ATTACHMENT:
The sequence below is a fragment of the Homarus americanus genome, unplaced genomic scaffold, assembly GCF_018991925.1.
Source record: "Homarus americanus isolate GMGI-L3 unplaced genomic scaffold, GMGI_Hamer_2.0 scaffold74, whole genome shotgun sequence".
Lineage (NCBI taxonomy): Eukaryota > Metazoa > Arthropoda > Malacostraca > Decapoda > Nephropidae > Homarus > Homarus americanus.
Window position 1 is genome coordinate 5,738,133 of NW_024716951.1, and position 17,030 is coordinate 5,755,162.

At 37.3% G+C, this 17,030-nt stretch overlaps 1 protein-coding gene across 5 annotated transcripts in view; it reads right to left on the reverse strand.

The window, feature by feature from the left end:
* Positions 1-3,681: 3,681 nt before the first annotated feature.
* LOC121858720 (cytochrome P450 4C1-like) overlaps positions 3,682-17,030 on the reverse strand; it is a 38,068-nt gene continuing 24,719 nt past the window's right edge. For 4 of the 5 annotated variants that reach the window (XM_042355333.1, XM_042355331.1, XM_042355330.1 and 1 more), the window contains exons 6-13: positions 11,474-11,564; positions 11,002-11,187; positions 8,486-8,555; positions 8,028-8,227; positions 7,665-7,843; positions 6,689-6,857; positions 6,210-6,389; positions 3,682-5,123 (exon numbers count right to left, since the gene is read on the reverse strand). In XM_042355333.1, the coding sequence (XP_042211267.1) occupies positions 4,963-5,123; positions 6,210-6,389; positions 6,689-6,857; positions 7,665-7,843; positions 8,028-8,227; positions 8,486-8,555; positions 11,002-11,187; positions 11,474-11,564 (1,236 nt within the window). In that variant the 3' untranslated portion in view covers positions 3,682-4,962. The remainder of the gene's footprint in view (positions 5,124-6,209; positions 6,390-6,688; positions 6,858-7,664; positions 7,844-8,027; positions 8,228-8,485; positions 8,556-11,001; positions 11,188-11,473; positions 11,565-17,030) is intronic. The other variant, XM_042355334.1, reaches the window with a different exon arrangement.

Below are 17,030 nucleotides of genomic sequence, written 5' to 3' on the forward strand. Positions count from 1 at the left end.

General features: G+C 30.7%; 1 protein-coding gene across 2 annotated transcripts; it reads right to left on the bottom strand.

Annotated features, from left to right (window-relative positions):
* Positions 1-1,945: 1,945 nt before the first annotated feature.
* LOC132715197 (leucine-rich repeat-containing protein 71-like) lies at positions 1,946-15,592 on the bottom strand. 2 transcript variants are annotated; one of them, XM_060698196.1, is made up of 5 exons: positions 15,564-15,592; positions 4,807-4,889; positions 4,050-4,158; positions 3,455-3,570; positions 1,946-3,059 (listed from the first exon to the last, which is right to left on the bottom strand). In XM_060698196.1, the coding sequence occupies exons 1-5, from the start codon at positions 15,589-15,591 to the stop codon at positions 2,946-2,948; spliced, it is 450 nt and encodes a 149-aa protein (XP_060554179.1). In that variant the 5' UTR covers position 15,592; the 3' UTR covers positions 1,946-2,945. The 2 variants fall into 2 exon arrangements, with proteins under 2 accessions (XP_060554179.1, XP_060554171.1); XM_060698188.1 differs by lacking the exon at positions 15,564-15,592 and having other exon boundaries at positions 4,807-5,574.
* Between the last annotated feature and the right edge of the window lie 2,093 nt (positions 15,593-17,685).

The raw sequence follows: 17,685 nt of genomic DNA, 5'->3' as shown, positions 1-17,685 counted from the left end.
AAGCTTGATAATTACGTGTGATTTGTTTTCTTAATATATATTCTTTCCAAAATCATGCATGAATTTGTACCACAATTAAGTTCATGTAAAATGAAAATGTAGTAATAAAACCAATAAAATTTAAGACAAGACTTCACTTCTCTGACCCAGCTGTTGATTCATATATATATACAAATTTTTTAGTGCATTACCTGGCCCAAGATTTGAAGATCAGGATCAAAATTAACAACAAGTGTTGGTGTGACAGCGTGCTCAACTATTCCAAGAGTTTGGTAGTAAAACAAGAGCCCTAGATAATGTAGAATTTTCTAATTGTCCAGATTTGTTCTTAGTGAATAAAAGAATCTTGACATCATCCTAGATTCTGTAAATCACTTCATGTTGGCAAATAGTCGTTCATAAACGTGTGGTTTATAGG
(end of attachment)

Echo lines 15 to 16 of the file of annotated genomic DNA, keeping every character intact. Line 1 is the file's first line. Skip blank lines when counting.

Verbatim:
The raw sequence follows: 17,685 nt of genomic DNA, 5'->3' as shown, positions 1-17,685 counted from the left end.
AAGCTTGATAATTACGTGTGATTTGTTTTCTTAATATATATTCTTTCCAAAATCATGCATGAATTTGTACCACAATTAAGTTCATGTAAAATGAAAATGTAGTAATAAAACCAATAAAATTTAAGACAAGACTTCACTTCTCTGACCCAGCTGTTGATTCATATATATATACAAATTTTTTAGTGCATTACCTGGCCCAAGATTTGAAGATCAGGATCAAAATTAACAACAAGTGTTGGTGTGACAGCGTGCTCAACTATTCCAAGAGTTTGGTAGTAAAACAAGAGCCCTAGATAATGTAGAATTTTCTAATTGTCCAGATTTGTTCTTAGTGAATAAAAGAATCTTGACATCATCCTAGATTCTGTAAATCACTTCATGTTGGCAAATAGTCGTTCATAAACGTGTGGTTTATAGG